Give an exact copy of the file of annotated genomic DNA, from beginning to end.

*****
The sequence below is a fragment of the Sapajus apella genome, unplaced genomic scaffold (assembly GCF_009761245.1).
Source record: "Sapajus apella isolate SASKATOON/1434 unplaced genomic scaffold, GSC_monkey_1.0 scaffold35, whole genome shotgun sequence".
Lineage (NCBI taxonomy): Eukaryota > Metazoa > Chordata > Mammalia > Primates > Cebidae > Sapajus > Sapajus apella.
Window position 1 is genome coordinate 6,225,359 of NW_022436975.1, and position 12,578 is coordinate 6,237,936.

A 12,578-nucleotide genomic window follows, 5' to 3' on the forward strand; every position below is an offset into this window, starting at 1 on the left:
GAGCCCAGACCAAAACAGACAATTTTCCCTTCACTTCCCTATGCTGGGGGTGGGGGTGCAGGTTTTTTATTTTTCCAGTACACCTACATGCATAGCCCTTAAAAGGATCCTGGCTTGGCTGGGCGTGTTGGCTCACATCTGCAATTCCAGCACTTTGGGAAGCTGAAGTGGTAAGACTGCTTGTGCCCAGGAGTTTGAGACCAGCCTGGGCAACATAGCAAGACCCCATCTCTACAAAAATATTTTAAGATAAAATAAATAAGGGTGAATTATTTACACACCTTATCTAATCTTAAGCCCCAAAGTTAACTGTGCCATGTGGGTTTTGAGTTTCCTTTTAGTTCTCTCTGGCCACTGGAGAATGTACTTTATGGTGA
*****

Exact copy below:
The sequence below is a fragment of the Sapajus apella genome, unplaced genomic scaffold (assembly GCF_009761245.1).
Source record: "Sapajus apella isolate SASKATOON/1434 unplaced genomic scaffold, GSC_monkey_1.0 scaffold35, whole genome shotgun sequence".
Lineage (NCBI taxonomy): Eukaryota > Metazoa > Chordata > Mammalia > Primates > Cebidae > Sapajus > Sapajus apella.
Window position 1 is genome coordinate 6,225,359 of NW_022436975.1, and position 12,578 is coordinate 6,237,936.

A 12,578-nucleotide genomic window follows, 5' to 3' on the forward strand; every position below is an offset into this window, starting at 1 on the left:
GAGCCCAGACCAAAACAGACAATTTTCCCTTCACTTCCCTATGCTGGGGGTGGGGGTGCAGGTTTTTTATTTTTCCAGTACACCTACATGCATAGCCCTTAAAAGGATCCTGGCTTGGCTGGGCGTGTTGGCTCACATCTGCAATTCCAGCACTTTGGGAAGCTGAAGTGGTAAGACTGCTTGTGCCCAGGAGTTTGAGACCAGCCTGGGCAACATAGCAAGACCCCATCTCTACAAAAATATTTTAAGATAAAATAAATAAGGGTGAATTATTTACACACCTTATCTAATCTTAAGCCCCAAAGTTAACTGTGCCATGTGGGTTTTGAGTTTCCTTTTAGTTCTCTCTGGCCACTGGAGAATGTACTTTATGGTGA